Editor, Canada; Montréal, Canada (@bonnequin)

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The fall festival season is still going strong, and for cinephiles in the Memphis area, the Indie Memphis Film Festival has once again outdone themselves with an terrific programme of the best of international films currently on the circuit, as well as local films to highlight local talent.

We at ScreenAnarchy can recommend highlights such as Evil Does Not Exist, The Feeling that the Time for Doing Something has Passed, and Passages. Awards winners All Dirt Roads Taste of Salt from Sundance, and Anatomy of a Fall from Cannes will be making their Tennesse debut. For genre film fans, there is the fantastic Mami Wata, and local film The Reaper. The wonderful French classic Celine and Julie Go Boating will be featured, alongside a spotlight on Keenan Ivory Wayans, including his films I'm Gonne Git You Sucka and the hilarious Scary Movie.

It's a packed programme that will include panels, workshops, live music, and more. Full information in the press release below, plus highlights of the programme in the gallery, and a link to the festival website.

Indie Memphis Film Festival 2023 features world premieres, a brilliant roster of new restorations, festival favorites, and little-known gems that slipped through the cracks of larger festivals.

“I’m so excited to reveal the amazing slate of films that our programming team has so diligently worked on over the past year,” says Indie Memphis Executive Director, Kimel Fryer. “This was my first time working with our staff for the full-cycle of the festival planning process and I’m so proud to say the curation they are providing is absolutely phenomenal.”

This year’s Opening Night Film will be Raven Jackson’s heralded All Dirt Roads Taste of Salt, with Jackson in-person for a Q&A. The following day, Jackson will also be in conversation with the film’s cinematographer, Jomo Fray, whose recent work has included Emergency (Special Jury Award at the 2018 Sundance Film Festival & Grand Jury Award at SXSW), Selah and the Spades (Sundance 2019), Runner (TIFF 2022), and many others.

Another festival conversation will be with Sam Lisenco, the production designer of Todd Haynes’ May December, which will screen following his conversation. Lisenco will discuss his craft and career, which include the films Uncut Gems, Frances Ha, Judas and the Black Messiah, Eighth Grade, Vox Lux, and series The Bear.

Festival highlights include the World Premieres of Connor Mahony’s madcap comedy Donna and Ally, as well as The Blues Society, a documentary by Augusta Palmer about the Memphis Country Blues Festival (which took place at Overton Park Shell, a few blocks from Indie Memphis headquarters). In addition, the festival favorite titles include Alice Rohrwacher’s La Chimera featuring Josh O’Connor, Kristoffer Borgli’s Dream Scenario, featuring a remarkable performance from Nicholas Cage, Alex Braverman’s Andy Kaufman doc Thank You Very Much, and many others.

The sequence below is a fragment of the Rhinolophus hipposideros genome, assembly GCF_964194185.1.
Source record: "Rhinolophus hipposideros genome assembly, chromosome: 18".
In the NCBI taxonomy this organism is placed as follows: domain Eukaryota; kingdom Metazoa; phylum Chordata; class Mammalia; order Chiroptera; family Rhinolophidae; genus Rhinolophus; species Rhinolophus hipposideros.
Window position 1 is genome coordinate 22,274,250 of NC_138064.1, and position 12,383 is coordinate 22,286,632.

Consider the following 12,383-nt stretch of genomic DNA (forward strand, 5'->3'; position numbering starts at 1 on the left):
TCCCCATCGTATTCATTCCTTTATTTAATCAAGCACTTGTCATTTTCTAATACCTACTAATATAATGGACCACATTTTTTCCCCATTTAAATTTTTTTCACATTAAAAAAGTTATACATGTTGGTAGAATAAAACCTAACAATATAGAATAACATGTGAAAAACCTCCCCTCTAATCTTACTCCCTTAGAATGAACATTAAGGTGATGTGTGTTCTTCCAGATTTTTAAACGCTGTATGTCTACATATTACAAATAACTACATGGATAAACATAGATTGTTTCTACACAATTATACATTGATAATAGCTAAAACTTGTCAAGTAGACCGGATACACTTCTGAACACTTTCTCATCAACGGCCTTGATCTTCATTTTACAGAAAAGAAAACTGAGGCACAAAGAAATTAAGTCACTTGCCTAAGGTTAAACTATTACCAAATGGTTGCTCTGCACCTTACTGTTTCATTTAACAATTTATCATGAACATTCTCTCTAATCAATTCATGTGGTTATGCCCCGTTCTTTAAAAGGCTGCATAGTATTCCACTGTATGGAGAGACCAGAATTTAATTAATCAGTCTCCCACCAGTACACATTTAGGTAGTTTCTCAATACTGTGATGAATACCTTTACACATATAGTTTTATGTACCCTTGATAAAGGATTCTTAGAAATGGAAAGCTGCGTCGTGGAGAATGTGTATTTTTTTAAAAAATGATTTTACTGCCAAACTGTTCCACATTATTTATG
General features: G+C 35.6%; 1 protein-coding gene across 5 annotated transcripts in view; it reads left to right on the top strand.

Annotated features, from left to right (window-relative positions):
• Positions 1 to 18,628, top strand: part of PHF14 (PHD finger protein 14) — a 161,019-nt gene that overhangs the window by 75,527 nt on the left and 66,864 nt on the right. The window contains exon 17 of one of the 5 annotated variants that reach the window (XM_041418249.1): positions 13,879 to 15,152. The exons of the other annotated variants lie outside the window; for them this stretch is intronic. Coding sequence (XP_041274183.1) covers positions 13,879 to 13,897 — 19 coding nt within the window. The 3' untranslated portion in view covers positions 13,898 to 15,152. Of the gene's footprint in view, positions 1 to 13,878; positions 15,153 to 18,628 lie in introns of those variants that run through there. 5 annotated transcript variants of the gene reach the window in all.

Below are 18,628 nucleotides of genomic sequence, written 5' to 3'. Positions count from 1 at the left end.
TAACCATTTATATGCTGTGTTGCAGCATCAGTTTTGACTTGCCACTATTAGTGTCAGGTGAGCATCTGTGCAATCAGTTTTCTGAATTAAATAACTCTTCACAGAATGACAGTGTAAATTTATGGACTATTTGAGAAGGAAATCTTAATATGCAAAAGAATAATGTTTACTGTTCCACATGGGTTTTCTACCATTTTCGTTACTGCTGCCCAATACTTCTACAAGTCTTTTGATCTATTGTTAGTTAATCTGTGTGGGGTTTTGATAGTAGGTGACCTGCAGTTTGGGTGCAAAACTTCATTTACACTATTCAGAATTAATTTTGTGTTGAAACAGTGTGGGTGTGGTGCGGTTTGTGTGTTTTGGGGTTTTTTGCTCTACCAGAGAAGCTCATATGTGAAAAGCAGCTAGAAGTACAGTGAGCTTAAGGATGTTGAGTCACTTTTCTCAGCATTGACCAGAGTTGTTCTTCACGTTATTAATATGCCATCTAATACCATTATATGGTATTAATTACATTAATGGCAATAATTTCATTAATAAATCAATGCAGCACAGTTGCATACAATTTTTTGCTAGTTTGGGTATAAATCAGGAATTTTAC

The festival will span from October 24th through 29th in-person [and virtually] in historic Memphis, TN. More information on their website,


All Dirt Roads Taste of Salt (Dir. Raven Jackson) A lyrical, decades-spanning exploration across a woman's life in Mississippi, the feature debut from award-winning poet, photographer and filmmaker Raven Jackson is a haunting and richly layered portrait, a beautiful ode to the generations of people and places that shape us.

Banel & Adama (Dir. Ramata-Toulaye Sy)  Banel and Adama, deeply in love, face a clash between their passionate relationship and the rigid customs of their remote Senegalese village.

Donna and Ally (Dir. Connor Mahony) Embark on a wild ride with Oakland's dynamic duo, Donna and Ally, on an unstoppable journey from liquor-store-couture to stardom!

The Feeling That the Time for Doing Something Has Passed (Dir. Joanna Arnow)  A mosaic-style comedy following the life of a woman as time passes in her long-term casual BDSM relationship, low-level corporate job, and quarrelsome Jewish family.

Mountains (Dir. Monica Sorelle) While trying to buy a new home, a Haitian demolition worker is faced with the realities of redevelopment as he is tasked with dismantling his rapidly gentrifying neighborhood.

Notes on a Summer (Dir. Diego Llorente)  Marta returns home to a summer like all other summers, yet a summer different from all the previous ones.

Late Bloomers (Dir. Lisa Steen) A 28-year-old Brooklynite, recovering from a drunken mishap, reluctantly takes on the responsibility of caring for a cantankerous elderly Polish woman, forcing them both to confront the need for growth in their lives.

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Indie Memphis Film Festival

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